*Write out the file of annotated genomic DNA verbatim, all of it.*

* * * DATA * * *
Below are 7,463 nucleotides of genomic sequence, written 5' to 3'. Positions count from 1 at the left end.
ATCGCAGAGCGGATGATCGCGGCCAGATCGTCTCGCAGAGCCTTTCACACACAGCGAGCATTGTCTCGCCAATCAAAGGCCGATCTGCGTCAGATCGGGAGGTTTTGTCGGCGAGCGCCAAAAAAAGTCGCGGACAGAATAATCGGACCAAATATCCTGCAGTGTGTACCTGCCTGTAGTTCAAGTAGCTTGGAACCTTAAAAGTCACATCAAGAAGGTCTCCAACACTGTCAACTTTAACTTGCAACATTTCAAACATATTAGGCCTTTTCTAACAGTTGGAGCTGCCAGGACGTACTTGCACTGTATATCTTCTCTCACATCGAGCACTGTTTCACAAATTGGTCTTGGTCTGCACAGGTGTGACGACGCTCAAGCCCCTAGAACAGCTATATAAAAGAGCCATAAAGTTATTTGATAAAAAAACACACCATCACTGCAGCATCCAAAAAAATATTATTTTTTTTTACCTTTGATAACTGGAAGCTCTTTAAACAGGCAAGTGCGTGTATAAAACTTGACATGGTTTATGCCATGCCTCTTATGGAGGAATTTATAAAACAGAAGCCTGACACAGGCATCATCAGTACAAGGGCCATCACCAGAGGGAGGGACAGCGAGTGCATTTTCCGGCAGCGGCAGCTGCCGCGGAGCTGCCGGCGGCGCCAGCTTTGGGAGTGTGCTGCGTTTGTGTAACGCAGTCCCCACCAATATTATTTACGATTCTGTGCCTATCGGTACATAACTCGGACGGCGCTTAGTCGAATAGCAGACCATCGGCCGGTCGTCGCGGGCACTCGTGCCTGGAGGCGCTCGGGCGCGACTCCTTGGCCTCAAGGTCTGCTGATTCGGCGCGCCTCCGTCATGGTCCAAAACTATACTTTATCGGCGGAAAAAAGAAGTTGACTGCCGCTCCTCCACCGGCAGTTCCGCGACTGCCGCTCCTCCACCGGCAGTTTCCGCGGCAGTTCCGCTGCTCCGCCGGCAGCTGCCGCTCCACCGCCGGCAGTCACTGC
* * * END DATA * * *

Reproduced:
Below are 7,463 nucleotides of genomic sequence, written 5' to 3'. Positions count from 1 at the left end.
ATCGCAGAGCGGATGATCGCGGCCAGATCGTCTCGCAGAGCCTTTCACACACAGCGAGCATTGTCTCGCCAATCAAAGGCCGATCTGCGTCAGATCGGGAGGTTTTGTCGGCGAGCGCCAAAAAAAGTCGCGGACAGAATAATCGGACCAAATATCCTGCAGTGTGTACCTGCCTGTAGTTCAAGTAGCTTGGAACCTTAAAAGTCACATCAAGAAGGTCTCCAACACTGTCAACTTTAACTTGCAACATTTCAAACATATTAGGCCTTTTCTAACAGTTGGAGCTGCCAGGACGTACTTGCACTGTATATCTTCTCTCACATCGAGCACTGTTTCACAAATTGGTCTTGGTCTGCACAGGTGTGACGACGCTCAAGCCCCTAGAACAGCTATATAAAAGAGCCATAAAGTTATTTGATAAAAAAACACACCATCACTGCAGCATCCAAAAAAATATTATTTTTTTTTACCTTTGATAACTGGAAGCTCTTTAAACAGGCAAGTGCGTGTATAAAACTTGACATGGTTTATGCCATGCCTCTTATGGAGGAATTTATAAAACAGAAGCCTGACACAGGCATCATCAGTACAAGGGCCATCACCAGAGGGAGGGACAGCGAGTGCATTTTCCGGCAGCGGCAGCTGCCGCGGAGCTGCCGGCGGCGCCAGCTTTGGGAGTGTGCTGCGTTTGTGTAACGCAGTCCCCACCAATATTATTTACGATTCTGTGCCTATCGGTACATAACTCGGACGGCGCTTAGTCGAATAGCAGACCATCGGCCGGTCGTCGCGGGCACTCGTGCCTGGAGGCGCTCGGGCGCGACTCCTTGGCCTCAAGGTCTGCTGATTCGGCGCGCCTCCGTCATGGTCCAAAACTATACTTTATCGGCGGAAAAAAGAAGTTGACTGCCGCTCCTCCACCGGCAGTTCCGCGACTGCCGCTCCTCCACCGGCAGTTTCCGCGGCAGTTCCGCTGCTCCGCCGGCAGCTGCCGCTCCACCGCCGGCAGTCACTGC